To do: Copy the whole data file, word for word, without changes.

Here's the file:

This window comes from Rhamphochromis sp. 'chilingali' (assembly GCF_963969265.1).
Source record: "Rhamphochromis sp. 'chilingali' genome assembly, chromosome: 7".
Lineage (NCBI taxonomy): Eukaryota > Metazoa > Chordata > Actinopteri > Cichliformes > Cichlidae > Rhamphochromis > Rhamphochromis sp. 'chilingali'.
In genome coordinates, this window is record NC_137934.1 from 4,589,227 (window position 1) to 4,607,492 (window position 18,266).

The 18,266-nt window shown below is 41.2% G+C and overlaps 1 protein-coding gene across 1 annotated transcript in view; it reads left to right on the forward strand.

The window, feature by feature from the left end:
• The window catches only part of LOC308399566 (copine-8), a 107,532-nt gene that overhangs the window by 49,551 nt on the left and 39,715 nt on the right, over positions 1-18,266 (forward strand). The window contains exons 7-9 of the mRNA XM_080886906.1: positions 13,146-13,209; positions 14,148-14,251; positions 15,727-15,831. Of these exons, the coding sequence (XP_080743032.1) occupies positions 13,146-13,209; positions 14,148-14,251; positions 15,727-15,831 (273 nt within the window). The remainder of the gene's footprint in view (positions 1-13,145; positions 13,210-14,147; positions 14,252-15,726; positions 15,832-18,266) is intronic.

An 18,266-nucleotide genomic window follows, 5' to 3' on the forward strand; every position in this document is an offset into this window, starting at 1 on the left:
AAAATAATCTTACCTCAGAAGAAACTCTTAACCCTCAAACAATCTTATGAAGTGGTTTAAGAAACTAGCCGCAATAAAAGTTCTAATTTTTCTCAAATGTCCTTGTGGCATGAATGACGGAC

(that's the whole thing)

This window comes from Rhamphochromis sp. 'chilingali' (assembly GCF_963969265.1).
Source record: "Rhamphochromis sp. 'chilingali' genome assembly, chromosome: 7".
Lineage (NCBI taxonomy): Eukaryota > Metazoa > Chordata > Actinopteri > Cichliformes > Cichlidae > Rhamphochromis > Rhamphochromis sp. 'chilingali'.
In genome coordinates, this window is record NC_137934.1 from 4,589,227 (window position 1) to 4,607,492 (window position 18,266).

The 18,266-nt window shown below is 41.2% G+C and overlaps 1 protein-coding gene across 1 annotated transcript in view; it reads left to right on the forward strand.

The window, feature by feature from the left end:
• The window catches only part of LOC308399566 (copine-8), a 107,532-nt gene that overhangs the window by 49,551 nt on the left and 39,715 nt on the right, over positions 1-18,266 (forward strand). The window contains exons 7-9 of the mRNA XM_080886906.1: positions 13,146-13,209; positions 14,148-14,251; positions 15,727-15,831. Of these exons, the coding sequence (XP_080743032.1) occupies positions 13,146-13,209; positions 14,148-14,251; positions 15,727-15,831 (273 nt within the window). The remainder of the gene's footprint in view (positions 1-13,145; positions 13,210-14,147; positions 14,252-15,726; positions 15,832-18,266) is intronic.

An 18,266-nucleotide genomic window follows, 5' to 3' on the forward strand; every position in this document is an offset into this window, starting at 1 on the left:
AAAATAATCTTACCTCAGAAGAAACTCTTAACCCTCAAACAATCTTATGAAGTGGTTTAAGAAACTAGCCGCAATAAAAGTTCTAATTTTTCTCAAATGTCCTTGTGGCATGAATGACGGAC